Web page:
How do Butterflies see the World?

How do butterflies see the world? As humans, it’s easy to take our senses for granted, especially when it comes to vision. We have a certain level of visual acuity and perception that we consider to be “normal,” but when we look at the world from the perspective of other animals, our “normal” is just one of many possibilities.

Visual Acuity

Take visual acuity. Hold your arm straight out in front of you with your thumb pointed up As described by Ed Yong in his wonderful book, An Immense World:

[y]our nail represents roughly 1 degree of visual space, out of the 360 degrees that surround you. You should be able to paint 60 to 70 pairs of thin black-and-white stripes on that nail and still be able to tell them apart. A human’s visual acuity, then, is somewhere between 60 and 70 cycles per degree, or cpd.”

Compare that to the wedge-tailed eagle of Australia, which has a visual acuity of 138 cpd, or over twice as many pixels as a human’s screen. This allows the eagle to spot a rat from a mile away. On the other hand, octopuses, giraffes, and horses have a visual acuity of 46, 27, and 20 cpd, respectively. By contrast, a lion’s acuity is only 13 cpd, just above the threshold of 10 cpd at which humans are considered legally blind. And many other animals, including half of all birds, most fish, and all insects, have even lower visual acuities.

What about the monarch butterfly? The visual acuity of insects with compound eyes like honeybees and butterflies is around just one cycle per degree. This means that to a monarch butterfly, the world is made up of large, blurry pixels and it’s difficult for them to see fine details, as in the image below.

Image of female crab spider projected on a honeybee retina at different distances: 5 cm (top right), 10 cm (bottom left), and 15 cm (bottom right). Source:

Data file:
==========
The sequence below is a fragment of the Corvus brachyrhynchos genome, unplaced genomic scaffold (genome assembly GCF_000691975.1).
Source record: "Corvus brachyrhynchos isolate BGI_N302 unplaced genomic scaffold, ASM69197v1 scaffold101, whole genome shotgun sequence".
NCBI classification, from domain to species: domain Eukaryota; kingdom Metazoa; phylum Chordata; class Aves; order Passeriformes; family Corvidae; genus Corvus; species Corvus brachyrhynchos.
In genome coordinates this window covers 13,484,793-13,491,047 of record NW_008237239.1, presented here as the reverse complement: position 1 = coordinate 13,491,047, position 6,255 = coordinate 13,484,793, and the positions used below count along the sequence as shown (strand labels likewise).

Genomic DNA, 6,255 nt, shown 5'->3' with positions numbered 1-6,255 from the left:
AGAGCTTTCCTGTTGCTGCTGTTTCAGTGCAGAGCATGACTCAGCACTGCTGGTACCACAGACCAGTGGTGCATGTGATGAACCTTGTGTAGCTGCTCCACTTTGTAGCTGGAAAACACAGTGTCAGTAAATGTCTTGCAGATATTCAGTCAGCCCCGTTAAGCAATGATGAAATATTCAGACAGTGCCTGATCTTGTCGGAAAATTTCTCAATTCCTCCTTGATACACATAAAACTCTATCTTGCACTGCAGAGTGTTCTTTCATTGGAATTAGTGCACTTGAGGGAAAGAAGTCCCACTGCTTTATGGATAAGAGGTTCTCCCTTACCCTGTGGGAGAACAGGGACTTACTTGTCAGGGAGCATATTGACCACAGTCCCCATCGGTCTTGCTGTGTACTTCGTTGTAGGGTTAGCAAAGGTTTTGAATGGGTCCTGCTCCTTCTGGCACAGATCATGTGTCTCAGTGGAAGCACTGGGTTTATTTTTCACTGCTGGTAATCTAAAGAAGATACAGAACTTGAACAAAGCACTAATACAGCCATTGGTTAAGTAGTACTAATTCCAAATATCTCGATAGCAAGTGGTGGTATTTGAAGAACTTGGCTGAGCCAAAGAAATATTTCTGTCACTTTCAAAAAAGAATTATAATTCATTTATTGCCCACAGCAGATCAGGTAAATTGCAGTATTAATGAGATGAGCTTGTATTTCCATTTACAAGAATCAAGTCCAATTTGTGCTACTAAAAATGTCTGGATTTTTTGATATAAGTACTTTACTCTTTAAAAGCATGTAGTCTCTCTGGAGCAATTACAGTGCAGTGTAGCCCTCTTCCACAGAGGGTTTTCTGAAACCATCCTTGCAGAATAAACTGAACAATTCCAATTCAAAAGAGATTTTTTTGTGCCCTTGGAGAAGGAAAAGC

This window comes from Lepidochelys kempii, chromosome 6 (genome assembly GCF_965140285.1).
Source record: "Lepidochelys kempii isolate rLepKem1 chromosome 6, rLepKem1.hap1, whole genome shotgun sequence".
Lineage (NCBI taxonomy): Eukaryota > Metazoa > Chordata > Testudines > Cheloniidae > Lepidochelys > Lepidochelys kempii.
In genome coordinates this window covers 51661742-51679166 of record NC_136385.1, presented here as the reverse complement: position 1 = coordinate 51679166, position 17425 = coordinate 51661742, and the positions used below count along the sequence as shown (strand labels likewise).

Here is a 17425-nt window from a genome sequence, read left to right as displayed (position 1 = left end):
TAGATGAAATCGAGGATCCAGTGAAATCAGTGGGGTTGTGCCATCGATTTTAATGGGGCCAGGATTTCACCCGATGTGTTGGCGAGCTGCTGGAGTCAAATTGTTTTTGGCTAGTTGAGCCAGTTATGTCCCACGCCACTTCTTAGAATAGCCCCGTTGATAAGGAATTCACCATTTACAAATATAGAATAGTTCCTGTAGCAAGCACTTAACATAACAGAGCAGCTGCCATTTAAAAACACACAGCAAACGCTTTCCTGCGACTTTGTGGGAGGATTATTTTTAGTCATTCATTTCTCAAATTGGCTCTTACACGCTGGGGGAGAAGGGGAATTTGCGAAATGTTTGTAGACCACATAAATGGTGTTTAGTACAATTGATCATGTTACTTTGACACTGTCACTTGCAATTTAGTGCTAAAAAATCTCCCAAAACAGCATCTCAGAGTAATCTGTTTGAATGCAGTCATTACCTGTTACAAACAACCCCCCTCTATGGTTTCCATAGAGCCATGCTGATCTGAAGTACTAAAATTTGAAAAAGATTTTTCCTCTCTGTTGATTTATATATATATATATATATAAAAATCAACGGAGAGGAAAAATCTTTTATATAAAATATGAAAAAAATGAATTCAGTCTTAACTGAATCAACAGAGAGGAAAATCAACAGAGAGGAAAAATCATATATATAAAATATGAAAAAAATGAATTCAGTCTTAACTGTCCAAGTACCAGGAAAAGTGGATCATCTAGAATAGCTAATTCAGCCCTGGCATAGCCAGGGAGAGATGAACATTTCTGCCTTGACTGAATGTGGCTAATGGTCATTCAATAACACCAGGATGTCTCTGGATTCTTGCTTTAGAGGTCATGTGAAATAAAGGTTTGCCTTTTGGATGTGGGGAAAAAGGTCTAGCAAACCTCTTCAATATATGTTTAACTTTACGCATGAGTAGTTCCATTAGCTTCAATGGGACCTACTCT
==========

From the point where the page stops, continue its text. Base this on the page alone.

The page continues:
Visual Processing Speed

But visual acuity isn’t the only factor that determines an animal’s perception of the world. The critical flicker-fusion frequency, or CFF, is a measure of how quickly an animal’s brain can process visual information, essentially the frame rate of the movie playing inside its head. It is often used as a way to compare the visual abilities of different animals, as animals with higher CFFs are able to process visual input more quickly and perceive changes in their environment more quickly.  For humans, this is around 60 frames per second; for flies, it’s up to 350. This means that to a fly, a human movie would look like a slideshow and our fastest actions would seem slow and sluggish.

The CFF of monarch butterflies is unknown, but it is likely to be higher than that of humans, as butterflies are fast-flying insects that rely on their vision for navigation and predator avoidance. In general, insects tend to have higher CFFs than larger animals, as their smaller size and faster movements require a more rapid processing of visual information. 

Ultraviolet Light

In addition to visual acuity and CFF, the wavelengths of light that an animal can see also play a role in its perception of the world. Humans can see light in the visible spectrum, which ranges from violet to red, but other animals have different ranges. For example, many insects, like the monarch butterfly, as well as some birds can see ultraviolet light, which allows them to see details and patterns that are invisible to us. This ability helps monarchs recognize potential flower nectar sources (see image below) and is also likely why monarch butterflies have brightly colored spots on their wings: they reflect ultraviolet light and are used to attract potential mates. 

Common goldsturm/Black-Eyed Susan flower in human vision (top) and simulated butterfly vision (bottom) incorporating UV light.

Monarch eyes are also sensitive to polarized light, which is light that vibrates in a single plane. This allows monarch butterflies to navigate using the polarization patterns of the sky, a technique known as skylight polarization vision.

When we consider the monarch butterfly’s perception of the world, it’s clear that their “umwelt,” or subjective reality, is very different from ours. They see a world of blurry pixels, likely have a much faster frame rate, and can perceive ultraviolet and polarized light. It’s easy to forget that our own perception of the world is just one of many possibilities, and by understanding the unique sensory experiences of other animals, we can gain a greater appreciation for the diversity of life on Earth.

In our next post, we’ll discuss our simulation of the monarch’s umwelt in more detail.